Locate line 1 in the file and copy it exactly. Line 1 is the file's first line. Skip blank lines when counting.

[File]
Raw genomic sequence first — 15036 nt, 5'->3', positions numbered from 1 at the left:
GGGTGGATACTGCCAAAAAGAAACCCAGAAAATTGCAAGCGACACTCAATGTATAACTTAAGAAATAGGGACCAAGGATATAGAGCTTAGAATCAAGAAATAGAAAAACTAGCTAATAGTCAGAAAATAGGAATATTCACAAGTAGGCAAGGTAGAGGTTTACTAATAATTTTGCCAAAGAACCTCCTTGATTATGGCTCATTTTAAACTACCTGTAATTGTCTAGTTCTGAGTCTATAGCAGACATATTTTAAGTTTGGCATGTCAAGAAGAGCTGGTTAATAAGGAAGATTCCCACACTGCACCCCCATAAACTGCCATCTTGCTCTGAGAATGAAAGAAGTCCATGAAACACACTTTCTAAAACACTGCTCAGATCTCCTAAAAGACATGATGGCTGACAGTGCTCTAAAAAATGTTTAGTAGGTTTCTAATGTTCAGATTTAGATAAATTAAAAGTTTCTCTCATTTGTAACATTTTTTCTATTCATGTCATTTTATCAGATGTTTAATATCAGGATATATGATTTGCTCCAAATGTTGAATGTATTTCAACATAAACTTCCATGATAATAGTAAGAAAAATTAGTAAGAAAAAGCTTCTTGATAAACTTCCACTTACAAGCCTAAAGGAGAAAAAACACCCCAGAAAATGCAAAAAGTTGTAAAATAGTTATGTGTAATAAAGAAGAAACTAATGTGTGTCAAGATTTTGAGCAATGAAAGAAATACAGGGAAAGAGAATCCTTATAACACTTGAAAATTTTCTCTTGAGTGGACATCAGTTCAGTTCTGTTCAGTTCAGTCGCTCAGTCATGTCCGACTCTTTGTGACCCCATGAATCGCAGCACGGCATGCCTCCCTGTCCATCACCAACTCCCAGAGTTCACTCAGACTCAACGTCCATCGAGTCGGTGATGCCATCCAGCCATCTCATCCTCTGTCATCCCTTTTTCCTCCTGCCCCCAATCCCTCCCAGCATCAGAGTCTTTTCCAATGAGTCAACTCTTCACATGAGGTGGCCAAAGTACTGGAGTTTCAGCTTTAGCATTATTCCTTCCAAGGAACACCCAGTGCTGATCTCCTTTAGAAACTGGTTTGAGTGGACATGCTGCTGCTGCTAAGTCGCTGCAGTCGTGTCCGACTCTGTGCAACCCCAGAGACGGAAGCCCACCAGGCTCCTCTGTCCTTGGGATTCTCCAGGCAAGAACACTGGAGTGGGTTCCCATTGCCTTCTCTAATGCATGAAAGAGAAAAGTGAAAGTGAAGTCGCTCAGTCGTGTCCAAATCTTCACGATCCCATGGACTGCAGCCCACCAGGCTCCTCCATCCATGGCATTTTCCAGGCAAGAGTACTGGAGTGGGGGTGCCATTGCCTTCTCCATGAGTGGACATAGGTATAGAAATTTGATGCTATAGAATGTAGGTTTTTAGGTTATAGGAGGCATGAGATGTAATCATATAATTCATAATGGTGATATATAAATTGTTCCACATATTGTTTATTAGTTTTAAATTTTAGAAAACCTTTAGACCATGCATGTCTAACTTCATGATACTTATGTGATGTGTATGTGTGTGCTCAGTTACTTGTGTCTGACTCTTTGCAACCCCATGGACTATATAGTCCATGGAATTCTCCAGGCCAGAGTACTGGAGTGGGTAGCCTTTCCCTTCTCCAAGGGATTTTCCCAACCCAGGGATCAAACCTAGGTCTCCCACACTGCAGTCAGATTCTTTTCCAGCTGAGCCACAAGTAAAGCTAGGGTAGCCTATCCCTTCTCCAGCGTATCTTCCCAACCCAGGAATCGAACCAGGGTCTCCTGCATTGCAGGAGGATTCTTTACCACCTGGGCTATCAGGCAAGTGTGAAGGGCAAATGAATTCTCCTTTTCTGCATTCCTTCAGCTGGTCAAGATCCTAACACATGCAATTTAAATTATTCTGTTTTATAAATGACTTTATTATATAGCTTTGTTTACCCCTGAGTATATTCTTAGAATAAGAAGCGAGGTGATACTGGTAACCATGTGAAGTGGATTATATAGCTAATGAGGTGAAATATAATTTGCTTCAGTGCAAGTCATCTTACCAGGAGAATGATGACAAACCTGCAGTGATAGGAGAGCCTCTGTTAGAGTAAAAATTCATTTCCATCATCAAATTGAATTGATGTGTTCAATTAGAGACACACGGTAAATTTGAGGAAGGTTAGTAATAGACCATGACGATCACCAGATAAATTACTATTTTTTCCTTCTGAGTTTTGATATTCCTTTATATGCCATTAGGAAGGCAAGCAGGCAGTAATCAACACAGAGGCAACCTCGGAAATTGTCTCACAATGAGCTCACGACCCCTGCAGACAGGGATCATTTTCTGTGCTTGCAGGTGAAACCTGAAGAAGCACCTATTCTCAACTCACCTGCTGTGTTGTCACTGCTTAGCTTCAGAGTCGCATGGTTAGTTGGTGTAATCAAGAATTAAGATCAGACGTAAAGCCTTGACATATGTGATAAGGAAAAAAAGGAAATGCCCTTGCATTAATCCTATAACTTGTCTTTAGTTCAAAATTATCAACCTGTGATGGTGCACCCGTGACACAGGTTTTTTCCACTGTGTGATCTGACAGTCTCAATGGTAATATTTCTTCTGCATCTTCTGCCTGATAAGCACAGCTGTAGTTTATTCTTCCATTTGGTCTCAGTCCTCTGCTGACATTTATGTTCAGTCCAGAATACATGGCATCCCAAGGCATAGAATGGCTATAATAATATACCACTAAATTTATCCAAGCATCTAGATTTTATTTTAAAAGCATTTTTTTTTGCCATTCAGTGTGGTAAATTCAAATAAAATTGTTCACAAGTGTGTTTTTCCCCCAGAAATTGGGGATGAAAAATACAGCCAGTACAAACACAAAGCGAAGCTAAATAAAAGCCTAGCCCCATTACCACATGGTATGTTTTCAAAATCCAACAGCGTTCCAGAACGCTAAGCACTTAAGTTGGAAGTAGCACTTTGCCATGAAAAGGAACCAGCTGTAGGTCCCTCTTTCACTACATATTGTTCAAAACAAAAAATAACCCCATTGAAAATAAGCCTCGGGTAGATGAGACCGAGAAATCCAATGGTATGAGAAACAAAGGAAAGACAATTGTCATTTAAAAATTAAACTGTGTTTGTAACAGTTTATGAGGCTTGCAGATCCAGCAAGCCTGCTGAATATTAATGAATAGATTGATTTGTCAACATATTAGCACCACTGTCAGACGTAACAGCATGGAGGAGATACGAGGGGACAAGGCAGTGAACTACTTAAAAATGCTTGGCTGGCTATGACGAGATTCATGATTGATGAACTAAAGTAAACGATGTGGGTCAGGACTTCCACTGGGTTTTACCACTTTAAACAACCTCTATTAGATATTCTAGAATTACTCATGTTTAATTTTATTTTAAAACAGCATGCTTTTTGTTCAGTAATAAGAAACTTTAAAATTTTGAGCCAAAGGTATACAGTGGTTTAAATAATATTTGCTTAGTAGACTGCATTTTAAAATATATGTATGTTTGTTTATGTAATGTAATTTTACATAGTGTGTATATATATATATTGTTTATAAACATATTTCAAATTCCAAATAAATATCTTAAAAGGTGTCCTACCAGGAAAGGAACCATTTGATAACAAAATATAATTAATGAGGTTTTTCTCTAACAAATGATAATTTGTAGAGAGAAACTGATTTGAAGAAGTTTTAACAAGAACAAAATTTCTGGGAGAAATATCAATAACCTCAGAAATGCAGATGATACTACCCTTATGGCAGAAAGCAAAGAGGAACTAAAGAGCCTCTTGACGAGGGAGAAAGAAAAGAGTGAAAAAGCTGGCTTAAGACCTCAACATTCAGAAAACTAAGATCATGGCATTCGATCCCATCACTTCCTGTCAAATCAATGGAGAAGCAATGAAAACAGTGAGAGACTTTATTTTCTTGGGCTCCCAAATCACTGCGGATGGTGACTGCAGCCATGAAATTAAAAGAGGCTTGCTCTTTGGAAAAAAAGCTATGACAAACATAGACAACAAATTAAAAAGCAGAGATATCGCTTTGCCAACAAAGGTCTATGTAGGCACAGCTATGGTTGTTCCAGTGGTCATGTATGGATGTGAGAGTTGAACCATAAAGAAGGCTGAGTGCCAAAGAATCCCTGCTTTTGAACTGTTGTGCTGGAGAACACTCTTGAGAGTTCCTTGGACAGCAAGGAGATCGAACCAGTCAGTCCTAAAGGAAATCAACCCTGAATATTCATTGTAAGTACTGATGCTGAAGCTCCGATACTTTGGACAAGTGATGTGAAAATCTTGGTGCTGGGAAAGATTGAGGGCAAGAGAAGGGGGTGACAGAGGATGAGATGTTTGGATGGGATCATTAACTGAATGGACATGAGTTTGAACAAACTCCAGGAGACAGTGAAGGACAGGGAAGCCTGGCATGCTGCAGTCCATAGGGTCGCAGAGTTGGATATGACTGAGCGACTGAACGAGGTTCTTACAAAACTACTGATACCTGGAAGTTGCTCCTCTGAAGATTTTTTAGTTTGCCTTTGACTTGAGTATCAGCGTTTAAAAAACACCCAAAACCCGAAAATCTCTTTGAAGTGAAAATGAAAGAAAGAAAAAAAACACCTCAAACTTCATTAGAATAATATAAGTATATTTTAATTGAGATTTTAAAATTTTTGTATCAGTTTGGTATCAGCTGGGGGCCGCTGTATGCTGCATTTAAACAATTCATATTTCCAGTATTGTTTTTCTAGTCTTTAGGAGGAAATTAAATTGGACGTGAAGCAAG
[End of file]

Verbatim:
Raw genomic sequence first — 15036 nt, 5'->3', positions numbered from 1 at the left: